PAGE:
Typically referred to as "social welfare" groups, these are nonprofit organizations including civic leagues or local volunteer fire departments, for example, that in theory are designed to promote, well, social welfare causes. "501(c)" is just the IRS's designation in the tax code for nonprofit groups, and (4) is the subsection of groups we are concerned with here. There are other types of nonprofits that fall under the "501(c)" umbrella, but they are subject to different requirements.
Here's the official IRS definition, if you're interested in reading more.
So where is the connection to electoral politics? Aren't we talking about social welfare advocacy?
These groups are allowed to to participate in politics, so long as politics do not become their primary focus. What that means in practice is that they must spend less than 50 percent of their money on politics. So long as they don't run afoul of that threshold, the groups can influence elections, which they typically do through advertising. The above "Colbert Report" segment sheds some more light on the nature 501(c)(4)s.
Give me some examples of 501(c)(4)s.
Crossroads GPS, the conservative group co-founded by Karl Rove is one well-known example. On the other end of the political spectrum is Organizing for Action, which is what President Obama's campaign operation turned into after the 2012 election. Often, organizations will have multiple arms, including a nonprofit and a super PAC. American Crossroads, for example, is a super PAC affiliated with Crossroads GPS.
How much money are they spending?
A lot. And much of is being dished out by conservative groups. According to the Center for Responsive Politics, conservative nonprofits spent more than $263 million during the 2012 campaign, while liberal counterparts spent close to $35 million. A separate Center For Responsive Politics/Center for Public Integrity study found that in 2010, the social welfare nonprofits outspent super PACs by a 3-2 margin.
You mentioned super PACs? What's the difference?
Here's the key difference: Super PACs must disclose their donors while 501(c)(4)s do not. If you are a donor looking to influence election but do not want to reveal your identity, the 501(c)(4) is an attractive option through which to send your cash.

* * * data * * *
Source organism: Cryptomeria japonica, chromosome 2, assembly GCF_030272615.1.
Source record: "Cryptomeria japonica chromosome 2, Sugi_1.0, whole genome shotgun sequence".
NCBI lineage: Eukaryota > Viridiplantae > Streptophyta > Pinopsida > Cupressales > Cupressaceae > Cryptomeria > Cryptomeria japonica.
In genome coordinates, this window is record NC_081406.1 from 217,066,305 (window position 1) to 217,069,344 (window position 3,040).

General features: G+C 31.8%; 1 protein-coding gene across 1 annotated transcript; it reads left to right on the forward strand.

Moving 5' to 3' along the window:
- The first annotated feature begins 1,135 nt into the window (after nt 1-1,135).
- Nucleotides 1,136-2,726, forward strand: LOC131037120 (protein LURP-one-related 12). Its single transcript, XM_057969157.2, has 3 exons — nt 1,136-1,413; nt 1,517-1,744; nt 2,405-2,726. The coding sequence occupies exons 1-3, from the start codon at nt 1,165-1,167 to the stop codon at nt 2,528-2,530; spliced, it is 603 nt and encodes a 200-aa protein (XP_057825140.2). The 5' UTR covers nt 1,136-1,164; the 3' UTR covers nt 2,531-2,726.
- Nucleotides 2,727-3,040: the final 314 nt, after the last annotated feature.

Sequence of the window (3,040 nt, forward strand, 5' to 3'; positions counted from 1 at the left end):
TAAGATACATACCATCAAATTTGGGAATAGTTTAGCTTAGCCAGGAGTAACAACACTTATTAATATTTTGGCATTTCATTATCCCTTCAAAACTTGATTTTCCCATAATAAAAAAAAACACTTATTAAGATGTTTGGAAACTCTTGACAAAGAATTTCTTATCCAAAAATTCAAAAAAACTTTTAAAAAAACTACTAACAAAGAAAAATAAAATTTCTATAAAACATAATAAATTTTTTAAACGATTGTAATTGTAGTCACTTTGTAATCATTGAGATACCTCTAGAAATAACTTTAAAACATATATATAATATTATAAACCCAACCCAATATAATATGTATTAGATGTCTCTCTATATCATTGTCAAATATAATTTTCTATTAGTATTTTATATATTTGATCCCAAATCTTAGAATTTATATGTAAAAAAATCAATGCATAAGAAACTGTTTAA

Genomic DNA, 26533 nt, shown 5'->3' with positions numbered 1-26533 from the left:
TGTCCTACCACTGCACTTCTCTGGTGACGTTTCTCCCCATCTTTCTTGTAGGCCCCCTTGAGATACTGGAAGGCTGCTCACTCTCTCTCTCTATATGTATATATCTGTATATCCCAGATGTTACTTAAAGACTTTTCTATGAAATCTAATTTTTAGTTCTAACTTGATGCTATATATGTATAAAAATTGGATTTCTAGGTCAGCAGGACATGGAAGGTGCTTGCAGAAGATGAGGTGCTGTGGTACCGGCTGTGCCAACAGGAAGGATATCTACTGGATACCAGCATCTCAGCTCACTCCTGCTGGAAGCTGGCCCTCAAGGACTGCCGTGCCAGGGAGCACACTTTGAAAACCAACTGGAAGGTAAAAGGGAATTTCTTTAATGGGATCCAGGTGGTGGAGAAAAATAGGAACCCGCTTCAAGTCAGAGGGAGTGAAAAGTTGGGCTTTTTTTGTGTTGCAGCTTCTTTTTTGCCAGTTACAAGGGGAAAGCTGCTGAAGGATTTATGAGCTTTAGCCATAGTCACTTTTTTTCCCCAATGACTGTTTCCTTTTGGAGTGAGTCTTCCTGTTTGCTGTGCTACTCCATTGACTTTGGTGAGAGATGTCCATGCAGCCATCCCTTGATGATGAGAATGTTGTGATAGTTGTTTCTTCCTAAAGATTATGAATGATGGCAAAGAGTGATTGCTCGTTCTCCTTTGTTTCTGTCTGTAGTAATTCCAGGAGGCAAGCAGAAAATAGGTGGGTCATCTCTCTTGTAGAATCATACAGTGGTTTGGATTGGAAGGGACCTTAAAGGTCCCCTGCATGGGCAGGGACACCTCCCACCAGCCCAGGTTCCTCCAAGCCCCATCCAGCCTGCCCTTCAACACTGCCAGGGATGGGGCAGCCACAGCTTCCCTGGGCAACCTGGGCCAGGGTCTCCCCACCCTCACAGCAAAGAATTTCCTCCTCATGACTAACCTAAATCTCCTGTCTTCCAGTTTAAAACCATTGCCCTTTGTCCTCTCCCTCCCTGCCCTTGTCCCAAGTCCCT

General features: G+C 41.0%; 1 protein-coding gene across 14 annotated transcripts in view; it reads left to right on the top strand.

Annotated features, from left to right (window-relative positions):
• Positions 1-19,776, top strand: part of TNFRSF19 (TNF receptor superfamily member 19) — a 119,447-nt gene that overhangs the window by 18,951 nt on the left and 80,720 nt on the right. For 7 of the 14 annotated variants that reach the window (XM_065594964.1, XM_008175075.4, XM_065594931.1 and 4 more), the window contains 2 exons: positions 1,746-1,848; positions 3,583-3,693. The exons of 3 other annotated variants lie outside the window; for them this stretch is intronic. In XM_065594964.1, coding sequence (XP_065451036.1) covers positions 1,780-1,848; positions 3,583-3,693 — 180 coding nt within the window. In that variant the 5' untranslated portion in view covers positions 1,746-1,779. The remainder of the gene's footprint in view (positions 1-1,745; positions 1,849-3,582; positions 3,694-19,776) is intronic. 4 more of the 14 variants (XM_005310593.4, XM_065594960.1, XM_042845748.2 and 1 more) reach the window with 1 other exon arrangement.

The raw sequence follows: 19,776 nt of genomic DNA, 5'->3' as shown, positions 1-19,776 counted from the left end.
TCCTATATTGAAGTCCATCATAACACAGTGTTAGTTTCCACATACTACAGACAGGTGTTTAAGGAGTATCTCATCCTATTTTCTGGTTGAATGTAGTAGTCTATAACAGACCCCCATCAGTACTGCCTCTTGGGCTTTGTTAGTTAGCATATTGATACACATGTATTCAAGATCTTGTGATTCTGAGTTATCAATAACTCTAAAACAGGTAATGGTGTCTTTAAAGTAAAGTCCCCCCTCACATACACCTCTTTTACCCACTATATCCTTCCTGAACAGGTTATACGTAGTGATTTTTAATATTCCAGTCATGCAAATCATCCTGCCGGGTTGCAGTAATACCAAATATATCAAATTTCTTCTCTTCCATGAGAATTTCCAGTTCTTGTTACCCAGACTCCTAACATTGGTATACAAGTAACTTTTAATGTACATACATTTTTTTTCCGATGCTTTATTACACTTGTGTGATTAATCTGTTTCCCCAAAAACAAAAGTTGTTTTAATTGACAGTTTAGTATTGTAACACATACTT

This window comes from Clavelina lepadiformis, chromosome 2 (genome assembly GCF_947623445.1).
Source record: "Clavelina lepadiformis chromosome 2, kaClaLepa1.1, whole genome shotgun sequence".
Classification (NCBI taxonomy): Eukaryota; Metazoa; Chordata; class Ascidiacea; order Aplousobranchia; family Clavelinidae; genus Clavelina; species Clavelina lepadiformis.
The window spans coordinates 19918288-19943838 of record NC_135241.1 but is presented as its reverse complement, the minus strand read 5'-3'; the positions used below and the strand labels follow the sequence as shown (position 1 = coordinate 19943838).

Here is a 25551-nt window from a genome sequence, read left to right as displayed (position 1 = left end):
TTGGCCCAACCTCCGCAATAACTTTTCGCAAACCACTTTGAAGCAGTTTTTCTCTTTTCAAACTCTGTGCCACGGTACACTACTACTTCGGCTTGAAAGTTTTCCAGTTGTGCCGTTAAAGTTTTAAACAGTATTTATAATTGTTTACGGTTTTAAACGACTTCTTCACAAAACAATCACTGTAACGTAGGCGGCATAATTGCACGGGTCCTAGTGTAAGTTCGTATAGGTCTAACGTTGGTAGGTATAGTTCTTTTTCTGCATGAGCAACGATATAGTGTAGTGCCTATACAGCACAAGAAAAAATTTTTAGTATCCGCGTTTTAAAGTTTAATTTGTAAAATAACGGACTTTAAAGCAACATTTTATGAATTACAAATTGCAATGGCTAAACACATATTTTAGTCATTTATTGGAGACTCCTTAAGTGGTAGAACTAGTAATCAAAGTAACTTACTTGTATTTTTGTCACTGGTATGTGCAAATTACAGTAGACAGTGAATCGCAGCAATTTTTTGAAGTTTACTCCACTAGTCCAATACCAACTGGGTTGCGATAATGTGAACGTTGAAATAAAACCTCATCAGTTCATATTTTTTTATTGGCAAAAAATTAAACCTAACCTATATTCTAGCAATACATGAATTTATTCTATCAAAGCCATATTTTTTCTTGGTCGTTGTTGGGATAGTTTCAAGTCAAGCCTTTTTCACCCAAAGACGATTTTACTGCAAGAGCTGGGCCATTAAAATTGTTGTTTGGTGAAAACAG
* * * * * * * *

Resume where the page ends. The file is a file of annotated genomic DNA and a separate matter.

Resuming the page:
Why has the IRS gotten so many 501(c)(4) applications in recent years?
In 2010, the Supreme Court's landmark "Citizens United" decision cleared the way for corporations and labor unions to raise and spend unlimited sums of money, and register for tax-exempt status under section 501(c)(4). So what happened next is not surprising. The IRS was flooded with applications from groups seeking the special 501(c)(4) designation. Applications more than doubled following the High Court's ruling.
So which groups did the IRS single out?
In short, conservative ones. The IRS says it flagged groups with "tea party" and "patriot" in their names for extra scrutiny. The agency apologized and said partisanship did not motivate the tactics; rather, it was a misguided effort to come up with an efficient way to deal with the influx of applications. In addition, an inspector general's report set to be released this week says the agency also gave extra scrutiny to groups that criticized the government and sought to educate Americans about the U.S. Constitution.
A lot more questions are going to be asked. Two congressional committees — the House Oversight and Government Reform Committee and the House Ways and Means Committee — are planning further investigations. The IG's report will be released on Wednesday, which will shed more light on who in the IRS knew what and when they knew it.